And while John began his new job, Anne-Sophie still struggled to find steady employment. Her “style” was commended at most places, but deemed “unsuitable” “in practice.” Visionless cochons all, she thought. John agreed with her, encouraging her to “stay the course,” remain committed to her convictions as opposed to employing the more utilitarian ones he was forced to do, relegated to a team strictly responsible for the bathroom’s construction. Oh how he loathed the specificity of his trade sometimes. He spewed as much to Anne-Sophie as they walked once more past the flying buttresses at the front of the church, throwing a cursory glance to the Last Judgment depiction taking up the entire entrance and making their way to the garden at the back of the building to sit on one of the benches. Notre-Dame was so integral to both of them at this point that there was no need to remark upon its majesty and mysticism. Its near pyramid-like construction (at least in terms of the marvel of human accomplishment when endless resources of money and slave labor combined).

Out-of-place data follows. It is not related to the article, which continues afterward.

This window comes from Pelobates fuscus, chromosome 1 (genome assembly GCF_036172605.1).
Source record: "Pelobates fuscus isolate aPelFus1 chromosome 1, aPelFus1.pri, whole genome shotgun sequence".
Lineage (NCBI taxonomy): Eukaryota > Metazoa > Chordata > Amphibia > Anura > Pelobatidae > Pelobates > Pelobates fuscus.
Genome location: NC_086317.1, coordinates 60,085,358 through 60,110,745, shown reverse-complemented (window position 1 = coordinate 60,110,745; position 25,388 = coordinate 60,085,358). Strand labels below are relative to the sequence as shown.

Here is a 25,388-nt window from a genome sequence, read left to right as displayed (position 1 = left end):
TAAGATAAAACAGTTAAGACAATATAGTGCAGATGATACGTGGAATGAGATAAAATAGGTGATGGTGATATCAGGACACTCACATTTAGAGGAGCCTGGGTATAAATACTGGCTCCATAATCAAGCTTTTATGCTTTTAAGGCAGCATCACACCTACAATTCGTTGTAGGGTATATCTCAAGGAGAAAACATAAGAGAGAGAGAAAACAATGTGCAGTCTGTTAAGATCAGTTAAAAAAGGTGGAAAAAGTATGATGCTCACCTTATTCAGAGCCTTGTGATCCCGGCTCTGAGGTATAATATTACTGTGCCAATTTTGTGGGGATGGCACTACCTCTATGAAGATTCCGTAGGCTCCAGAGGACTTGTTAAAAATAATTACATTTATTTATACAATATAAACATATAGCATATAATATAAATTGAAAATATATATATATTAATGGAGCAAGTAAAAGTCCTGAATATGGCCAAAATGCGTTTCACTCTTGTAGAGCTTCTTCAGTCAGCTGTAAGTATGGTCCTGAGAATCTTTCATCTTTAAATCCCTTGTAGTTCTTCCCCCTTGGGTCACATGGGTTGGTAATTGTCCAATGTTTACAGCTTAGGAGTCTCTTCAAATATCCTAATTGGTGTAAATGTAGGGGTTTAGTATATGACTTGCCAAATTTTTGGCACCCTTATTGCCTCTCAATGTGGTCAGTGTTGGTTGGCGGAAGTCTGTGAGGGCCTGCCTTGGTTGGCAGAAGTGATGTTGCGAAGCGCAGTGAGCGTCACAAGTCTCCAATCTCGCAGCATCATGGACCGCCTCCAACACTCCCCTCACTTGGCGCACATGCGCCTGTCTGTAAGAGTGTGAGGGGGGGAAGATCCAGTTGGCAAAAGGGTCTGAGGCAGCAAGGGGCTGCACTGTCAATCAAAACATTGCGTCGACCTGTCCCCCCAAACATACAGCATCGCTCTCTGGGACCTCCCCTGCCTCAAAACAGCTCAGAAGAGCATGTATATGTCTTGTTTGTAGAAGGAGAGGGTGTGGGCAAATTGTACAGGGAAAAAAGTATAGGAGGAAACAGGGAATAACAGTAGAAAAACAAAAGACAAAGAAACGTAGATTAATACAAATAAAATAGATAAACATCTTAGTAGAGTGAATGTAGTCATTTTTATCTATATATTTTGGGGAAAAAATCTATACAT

It was only a week after this visit that the fire would break out, seeming to mirror the tension that had been mounting between Anne-Sophie and John as they made digs at each other for varying reasons of frustration. Anne-Sophie couldn’t seem to remove her bitterness about John’s success in her country, while John admired that Anne-Sophie had refused to sell out as he was forced to. He yearned to further work on an idea for a modernized version of the apse that Notre-Dame had naturally inspired. Anne-Sophie was the one to message him while he was at work to tell him of the disaster. She had seen the plumes of smoke rising in the air above the Luxembourg Gardens just as the news blast on her phone clinically announced, “Paris’ Notre-Dame Cathedral is on fire.” She felt as though her heart stopped for a split second before she told John, asked him if he had heard. Buried in his work, of course he hadn’t. He left the office without bothering to tell anyone, rushing to meet with Anne-Sophie in the gardens. They walked together toward the river, getting as close as they could to see how the fate of the cathedral might play out. The Île de la Cité had been evacuated and cordoned off, but they could still see all they needed to from their vantage point on the bridge. It was like watching a part of themselves–the identities so rooted in this structure and what it meant–crumble as well.